Access controls that limit access to your medical information, such as PIN numbers and passwords.
High level encryption of your stored medical information that disallows access by ensuring that your health information can't be understood or read by unauthorized people who could decrypt it by using a special key>Audit trails that record information about who accessed your medical information and what and when changes were made.
Take Control of Your Healthcare Security
One of the greatest advances in modern healthcare today is how HIT works in a population management system. This network of connected healthcare IT facilitates communications between everyone involved in the patient's care--and the patient plays an active role in their care. It is vital that this electronic health information used in the care system has robust secure messaging features to avoid medical identity theft.
Since a big part of the integrated population management system is the concept that patients are empowered and involved in their care, there are questions they can ask to make sure that their electronic health records stay secure. These are a few examples of questions a patient can ask to determine if their healthcare provider is implementing measures to keep medical records safe from identity thieves.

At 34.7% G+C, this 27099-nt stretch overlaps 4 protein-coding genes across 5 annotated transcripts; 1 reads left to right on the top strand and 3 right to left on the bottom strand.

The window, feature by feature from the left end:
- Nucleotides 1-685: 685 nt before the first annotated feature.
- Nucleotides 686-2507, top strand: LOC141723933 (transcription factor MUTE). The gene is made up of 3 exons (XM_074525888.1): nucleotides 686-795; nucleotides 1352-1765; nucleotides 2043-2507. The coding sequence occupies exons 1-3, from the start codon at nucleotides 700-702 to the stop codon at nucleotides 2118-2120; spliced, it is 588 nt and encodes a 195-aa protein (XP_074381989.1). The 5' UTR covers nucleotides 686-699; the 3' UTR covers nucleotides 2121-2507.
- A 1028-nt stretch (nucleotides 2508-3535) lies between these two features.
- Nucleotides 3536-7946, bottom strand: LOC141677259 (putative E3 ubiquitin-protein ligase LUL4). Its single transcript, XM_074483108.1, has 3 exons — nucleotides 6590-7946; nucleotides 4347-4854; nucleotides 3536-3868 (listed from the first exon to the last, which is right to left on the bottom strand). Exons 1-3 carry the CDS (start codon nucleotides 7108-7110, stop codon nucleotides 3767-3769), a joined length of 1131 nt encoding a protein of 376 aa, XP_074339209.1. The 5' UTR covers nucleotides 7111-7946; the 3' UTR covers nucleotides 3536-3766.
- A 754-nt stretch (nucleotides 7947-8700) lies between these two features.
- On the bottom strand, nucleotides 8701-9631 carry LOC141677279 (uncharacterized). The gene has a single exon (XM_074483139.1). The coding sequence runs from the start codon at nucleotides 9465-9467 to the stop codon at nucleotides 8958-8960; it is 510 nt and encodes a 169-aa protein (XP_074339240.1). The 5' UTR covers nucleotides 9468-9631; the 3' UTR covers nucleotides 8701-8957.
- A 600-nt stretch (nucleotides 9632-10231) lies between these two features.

Are you using electronic health records instead of hard copies to record my medical information?
What HIPAA-compliant encryption method do you use to send and receive electronic interchange of my medical data?
How do you contact me if there has been a security breach, and my medical records have been viewed by someone that isn't authorized?
Are you using a cloud-based EHR system instead of a client-server system to store my electronic records?
That last key point hasn't been discussed yet, but it is important because cloud-based EHR systems deliver better security safeguards than client-server systems. They achieve a compliance to HIPAA because they have data centers that have bank-level securities and effective high-level encryption methods that make data unreadable if a security breach happens. A client-server system is usually left unencrypted and is only as secure as the room they are stored in.
Secure communication with everyone involved in a patient’s treatment is an essential component of today’s approach to healthcare, and a successful future of it is dependent upon engaging patients and educating them to play an active role in their chronic disease management and preventive care. As they and their providers begin accessing personal online space to view and use their healthcare information, it becomes more and more important that these electronic heath records stay secure with HIPAA-compliant encryption methods. Providers that aren't using this type of HIT system to keep medical records secure can be leaving their patients open to medical identity theft.
Holly Chavez and Jade Rich are the authors of this article. Holly is a freelance author and multidisciplinary writer who often contributes to medical and health and wellness blogs and forums. Her daughter, Jade, is a licensed practical nurse who works in an assisted living facility that has experience with electronic health records and has worked in doctor's offices that had population health management system IT and electronic medical records.